3. The term for the application of the righteousness of Christ to the sinner is “Imputation.”
    3. Faith is the channel by which sinners receive Christ’s righteousness.

      1. Paul lived well before the reformation, but seems to have anticipated the coming battles over the role of faith in the act of salvation.
      2. In Romans 3:21-31 we see the fullest argument by Paul concerning the doctrine of justification by faith. Paul of course mentions the role of faith in salvation throughout his letters, but Romans 3:21-31 is the foundational argument that ties faith and justification together.
      3. What is faith? Faith consists of three elements

        1. It consists of knowledge. It is no mere attitude of mind; it involves content. We must have faith in something. In the case of salvation that content is the revelation of what God has done for us in Jesus Christ.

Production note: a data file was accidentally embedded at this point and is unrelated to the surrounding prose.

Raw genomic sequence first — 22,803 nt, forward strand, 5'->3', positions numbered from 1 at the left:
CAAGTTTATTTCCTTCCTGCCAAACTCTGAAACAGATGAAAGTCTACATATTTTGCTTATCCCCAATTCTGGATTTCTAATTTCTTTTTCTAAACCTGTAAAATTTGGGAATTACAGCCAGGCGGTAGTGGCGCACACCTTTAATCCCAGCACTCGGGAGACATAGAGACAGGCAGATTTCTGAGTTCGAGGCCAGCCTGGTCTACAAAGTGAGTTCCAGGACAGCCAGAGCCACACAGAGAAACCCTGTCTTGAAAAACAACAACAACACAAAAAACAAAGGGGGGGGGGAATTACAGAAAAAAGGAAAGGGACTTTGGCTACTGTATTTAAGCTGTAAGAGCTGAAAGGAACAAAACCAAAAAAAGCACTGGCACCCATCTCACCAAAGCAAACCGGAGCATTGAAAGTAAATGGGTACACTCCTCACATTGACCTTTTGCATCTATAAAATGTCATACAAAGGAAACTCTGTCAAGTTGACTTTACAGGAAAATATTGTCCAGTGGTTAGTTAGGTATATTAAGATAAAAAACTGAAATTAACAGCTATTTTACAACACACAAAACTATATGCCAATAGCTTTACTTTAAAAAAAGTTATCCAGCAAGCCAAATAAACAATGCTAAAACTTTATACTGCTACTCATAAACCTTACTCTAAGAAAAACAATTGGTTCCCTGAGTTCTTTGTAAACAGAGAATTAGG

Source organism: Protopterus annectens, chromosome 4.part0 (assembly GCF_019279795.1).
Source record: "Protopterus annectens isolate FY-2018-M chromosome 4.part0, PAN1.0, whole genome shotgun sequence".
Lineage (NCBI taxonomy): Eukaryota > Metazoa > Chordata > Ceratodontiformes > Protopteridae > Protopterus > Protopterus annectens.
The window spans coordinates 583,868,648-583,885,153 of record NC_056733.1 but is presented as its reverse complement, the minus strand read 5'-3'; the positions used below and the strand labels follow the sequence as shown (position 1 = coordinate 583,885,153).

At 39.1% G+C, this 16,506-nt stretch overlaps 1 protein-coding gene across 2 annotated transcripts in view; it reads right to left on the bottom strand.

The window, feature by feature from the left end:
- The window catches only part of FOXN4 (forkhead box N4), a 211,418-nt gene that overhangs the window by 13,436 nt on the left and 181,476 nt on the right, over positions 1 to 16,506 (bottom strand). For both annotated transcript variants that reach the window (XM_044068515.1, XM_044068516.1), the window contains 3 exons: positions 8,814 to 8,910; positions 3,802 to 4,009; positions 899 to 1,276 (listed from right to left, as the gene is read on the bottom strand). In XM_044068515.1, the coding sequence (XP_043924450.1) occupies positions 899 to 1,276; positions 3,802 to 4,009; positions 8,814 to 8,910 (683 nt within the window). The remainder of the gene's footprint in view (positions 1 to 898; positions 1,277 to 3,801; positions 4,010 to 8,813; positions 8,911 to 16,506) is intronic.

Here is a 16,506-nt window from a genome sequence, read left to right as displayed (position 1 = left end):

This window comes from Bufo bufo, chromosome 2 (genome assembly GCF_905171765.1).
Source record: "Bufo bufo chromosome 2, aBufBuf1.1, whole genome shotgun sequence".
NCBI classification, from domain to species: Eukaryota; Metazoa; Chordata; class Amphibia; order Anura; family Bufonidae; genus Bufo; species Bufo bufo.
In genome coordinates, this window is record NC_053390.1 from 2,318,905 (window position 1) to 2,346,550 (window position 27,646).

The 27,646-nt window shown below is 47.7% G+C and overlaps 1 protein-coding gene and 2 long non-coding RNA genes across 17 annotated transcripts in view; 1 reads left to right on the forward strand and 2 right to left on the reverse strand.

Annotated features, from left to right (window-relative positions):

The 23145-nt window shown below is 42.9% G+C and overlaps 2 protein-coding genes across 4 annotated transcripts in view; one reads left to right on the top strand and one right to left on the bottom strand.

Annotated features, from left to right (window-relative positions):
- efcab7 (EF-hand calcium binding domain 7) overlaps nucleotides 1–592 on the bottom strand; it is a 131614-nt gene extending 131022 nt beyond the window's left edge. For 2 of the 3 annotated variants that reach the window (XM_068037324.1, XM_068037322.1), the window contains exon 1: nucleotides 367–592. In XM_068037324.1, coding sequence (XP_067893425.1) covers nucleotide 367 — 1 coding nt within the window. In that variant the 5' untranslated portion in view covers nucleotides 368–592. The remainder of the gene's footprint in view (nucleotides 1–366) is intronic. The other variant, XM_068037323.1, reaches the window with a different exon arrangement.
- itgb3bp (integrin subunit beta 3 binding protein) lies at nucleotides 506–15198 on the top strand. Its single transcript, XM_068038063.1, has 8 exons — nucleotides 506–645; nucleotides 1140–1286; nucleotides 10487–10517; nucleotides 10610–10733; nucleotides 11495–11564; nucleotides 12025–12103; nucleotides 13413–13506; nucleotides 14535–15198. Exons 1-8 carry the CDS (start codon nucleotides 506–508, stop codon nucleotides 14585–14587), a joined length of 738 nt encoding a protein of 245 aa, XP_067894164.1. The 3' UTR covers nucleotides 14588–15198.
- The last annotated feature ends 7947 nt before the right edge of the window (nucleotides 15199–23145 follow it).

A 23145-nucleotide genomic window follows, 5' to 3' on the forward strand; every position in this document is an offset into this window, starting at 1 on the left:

2. Faith consists of a heart response to the gospel.
        3. Faith consists of commitment, commitment to Christ.
  4. “Nothing in My Hands”

    1. Paul tells of his experience of God’s grace in Philippians. I highly recommend that you read this on your own.
    2. Paul uses a somewhat of a metaphor. He believe that before knowing Christ his thoughts about religion involved something like a lifelong “balance” sheet. He thought being saved meant having more in the assets column than the liabilities column he thought he was okay since he had considerable assets.